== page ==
People who buy tickets to high school stage productions support the arts in their community, and students get the audience they deserve after putting in months of dedicated work. “The stage is a place for students to grow in courage and test their individual potential,” according to Lauren Scharf, Musical Director at Jamestown High School.
“I’ve been able to watch the kids grow year to year,” Scharf said. “As freshman they start off timid, and then when they’re a Junior or Senior they really begin to own the stage and show lots of confidence.” The same is true from early auditions to opening night. “They just become more eager as practices go on.”
Local Musical Tradition
Most schools in the area plan and budget for a musical to be performed in the spring. They begin work in January, practicing three days a week and then at least five days a week afterschool as showtime approaches. This, along with regular schoolwork, reveals a great deal of dedication from all involved. The benefits of participating have been compared to being on a sports team. Students learn to be organized, to cooperate, and to commit to a cause that’s bigger than themselves. Besides being in the cast there are opportunities to be in the pit orchestra, build sets, and to help run the sound system. A stage production has many working parts, as Helen Keller once said, “
Sharing the Passion
Southwestern’s Director, Linda Ostrom, clearly has a passion for theater, and the actors have caught it. “To see all of the students’ work and efforts come together,” Ostrom said. “It makes me so proud of them. I feel that the most rewarding part of a musical is when the cast takes control of that stage, takes all the characterization, costumes, dances, songs, blocking and hits those stage boards as ONE BIG musical family all working for the same goal…to entertain and show their talents.” Ostrom brings her own acting experience to Southwestern, having recently played Donna in the Lucille Ball Little Theater production of Mamma Mia!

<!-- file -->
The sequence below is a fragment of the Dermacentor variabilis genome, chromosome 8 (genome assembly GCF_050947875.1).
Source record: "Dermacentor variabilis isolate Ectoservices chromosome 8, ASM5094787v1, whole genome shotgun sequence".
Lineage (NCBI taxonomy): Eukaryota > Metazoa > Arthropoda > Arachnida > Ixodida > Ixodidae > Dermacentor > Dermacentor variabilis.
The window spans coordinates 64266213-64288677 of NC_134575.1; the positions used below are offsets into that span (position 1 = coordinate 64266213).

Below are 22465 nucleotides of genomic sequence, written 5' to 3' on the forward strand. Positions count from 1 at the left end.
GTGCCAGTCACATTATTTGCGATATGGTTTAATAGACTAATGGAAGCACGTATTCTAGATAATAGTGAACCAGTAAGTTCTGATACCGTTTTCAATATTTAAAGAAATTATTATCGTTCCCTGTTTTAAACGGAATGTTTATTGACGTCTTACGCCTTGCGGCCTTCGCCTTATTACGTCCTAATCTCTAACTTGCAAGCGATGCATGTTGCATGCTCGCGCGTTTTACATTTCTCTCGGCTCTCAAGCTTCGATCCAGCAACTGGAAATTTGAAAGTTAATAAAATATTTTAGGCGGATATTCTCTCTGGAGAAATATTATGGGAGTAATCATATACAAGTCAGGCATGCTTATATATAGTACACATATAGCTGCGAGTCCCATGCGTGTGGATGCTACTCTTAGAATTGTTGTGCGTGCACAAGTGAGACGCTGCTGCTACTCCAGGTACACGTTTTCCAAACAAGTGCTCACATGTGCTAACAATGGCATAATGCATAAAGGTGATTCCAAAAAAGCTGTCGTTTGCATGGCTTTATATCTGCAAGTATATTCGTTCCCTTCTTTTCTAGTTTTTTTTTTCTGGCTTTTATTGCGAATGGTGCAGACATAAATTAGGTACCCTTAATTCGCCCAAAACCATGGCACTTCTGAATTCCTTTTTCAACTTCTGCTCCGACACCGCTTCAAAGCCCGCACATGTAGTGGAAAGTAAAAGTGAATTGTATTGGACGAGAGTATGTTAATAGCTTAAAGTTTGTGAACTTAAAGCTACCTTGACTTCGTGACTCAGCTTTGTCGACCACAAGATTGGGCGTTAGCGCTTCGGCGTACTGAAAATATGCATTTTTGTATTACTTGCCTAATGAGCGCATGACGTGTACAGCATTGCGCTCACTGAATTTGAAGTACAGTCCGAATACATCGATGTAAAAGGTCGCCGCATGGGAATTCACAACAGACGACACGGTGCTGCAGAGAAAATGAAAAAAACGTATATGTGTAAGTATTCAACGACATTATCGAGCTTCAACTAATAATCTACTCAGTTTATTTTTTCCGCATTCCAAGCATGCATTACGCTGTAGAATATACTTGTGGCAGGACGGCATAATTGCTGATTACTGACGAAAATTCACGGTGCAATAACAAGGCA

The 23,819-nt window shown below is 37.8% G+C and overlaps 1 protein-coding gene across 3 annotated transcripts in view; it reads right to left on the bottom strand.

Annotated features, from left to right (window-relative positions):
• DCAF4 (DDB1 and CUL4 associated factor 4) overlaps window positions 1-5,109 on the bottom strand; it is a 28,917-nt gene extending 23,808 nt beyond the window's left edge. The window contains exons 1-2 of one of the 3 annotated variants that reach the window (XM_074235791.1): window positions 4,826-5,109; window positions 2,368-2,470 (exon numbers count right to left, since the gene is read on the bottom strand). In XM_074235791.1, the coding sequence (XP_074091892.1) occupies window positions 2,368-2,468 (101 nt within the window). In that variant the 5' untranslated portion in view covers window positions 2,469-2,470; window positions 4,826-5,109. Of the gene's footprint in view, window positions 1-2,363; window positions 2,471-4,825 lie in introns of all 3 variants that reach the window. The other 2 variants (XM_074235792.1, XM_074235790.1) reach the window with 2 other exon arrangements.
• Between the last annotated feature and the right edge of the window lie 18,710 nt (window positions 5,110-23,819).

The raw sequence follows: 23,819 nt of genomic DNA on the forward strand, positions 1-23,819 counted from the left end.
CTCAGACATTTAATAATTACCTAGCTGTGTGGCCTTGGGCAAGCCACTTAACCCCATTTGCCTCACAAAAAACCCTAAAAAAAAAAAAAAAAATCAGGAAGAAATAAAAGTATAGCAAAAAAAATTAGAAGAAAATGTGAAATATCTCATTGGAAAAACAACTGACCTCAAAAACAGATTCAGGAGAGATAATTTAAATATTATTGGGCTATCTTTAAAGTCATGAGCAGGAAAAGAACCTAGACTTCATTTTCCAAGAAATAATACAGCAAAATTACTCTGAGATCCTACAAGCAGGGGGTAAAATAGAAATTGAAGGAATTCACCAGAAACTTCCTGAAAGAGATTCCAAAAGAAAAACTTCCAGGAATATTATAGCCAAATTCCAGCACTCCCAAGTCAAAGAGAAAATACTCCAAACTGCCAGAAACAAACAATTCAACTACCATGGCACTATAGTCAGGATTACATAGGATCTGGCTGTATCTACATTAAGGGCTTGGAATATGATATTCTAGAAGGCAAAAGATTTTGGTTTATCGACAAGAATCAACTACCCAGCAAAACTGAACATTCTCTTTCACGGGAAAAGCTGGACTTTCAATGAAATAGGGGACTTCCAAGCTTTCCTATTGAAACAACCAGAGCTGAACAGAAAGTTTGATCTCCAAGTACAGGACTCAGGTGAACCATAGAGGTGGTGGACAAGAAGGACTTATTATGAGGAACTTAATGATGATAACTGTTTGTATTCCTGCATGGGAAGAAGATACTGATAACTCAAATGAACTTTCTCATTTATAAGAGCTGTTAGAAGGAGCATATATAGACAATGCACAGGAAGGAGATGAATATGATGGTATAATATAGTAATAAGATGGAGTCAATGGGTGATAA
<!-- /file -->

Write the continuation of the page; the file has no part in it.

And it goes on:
Excitement was palpable at a dress rehearsal when players sang into their mics and the lights dimmed. Backstage, Alexa (Mary Poppins) had nothing but good things to say of her experience thus far. “It’s been amazing. I’ve done a lot of theater, but this is my first lead.” Alexa is a Senior this year and during a special rehearsal she got to test out the flying apparatus. “This is the biggest production Southwestern has done in six or seven years. With the beautiful sets, and the flying scene, it’s one you don’t want to miss.” Readers can check dates and purchase tickets online through the school website at www.swcsk12.org
Another Great Show
Scharf served as the vocal director for two years, and since starting has helped stage three JHS musicals and two middle school productions. She picked the musical The Drowsy Chaperone this year because it has thirteen lead roles. This is rare for a production but she knew there were many students who could handle the opportunity of a lead.
There is no lack of variety as directors choose musicals tailored to spotlight their school’s own talent. While Mary Poppins is popular, fun, and technical, The Drowsy Chaperone is a lesser known story but will showcase the specific talent at JHS, allowing for many strong leads as well as awesome ensembles.
The Drowsy Chaperone sparks curiosity with the title alone. It’s a “show within a show,” narrated by The Man in Chair, played by Bradley Galeazzo. Director Lauren Scharf explains that “He is a theater fanatic who is feeling a little blue and decides to cheer himself up by playing a record of the original cast recording of a fictional 1928 Broadway musical.” The audience can expect 1920’s big band and jazz music and one of the director’s favorite songs entitled “Show Off” where showgirl Janet Van De Graff, played by Sophia Isabella, renounces her glamorous life in a most ostentatious manner. Other leads include Isaiah Quigley, Corin Derby, Nolan Stevenson, Donovan Gomez, and Abigail Roof.
It would be a tragedy to let spring pass by without catching the entertainment of a live and local musical. Readers are encouraged to support the arts in schools by getting tickets. As Helen Keller once said, “Alone we can do little. Together we can do so much.”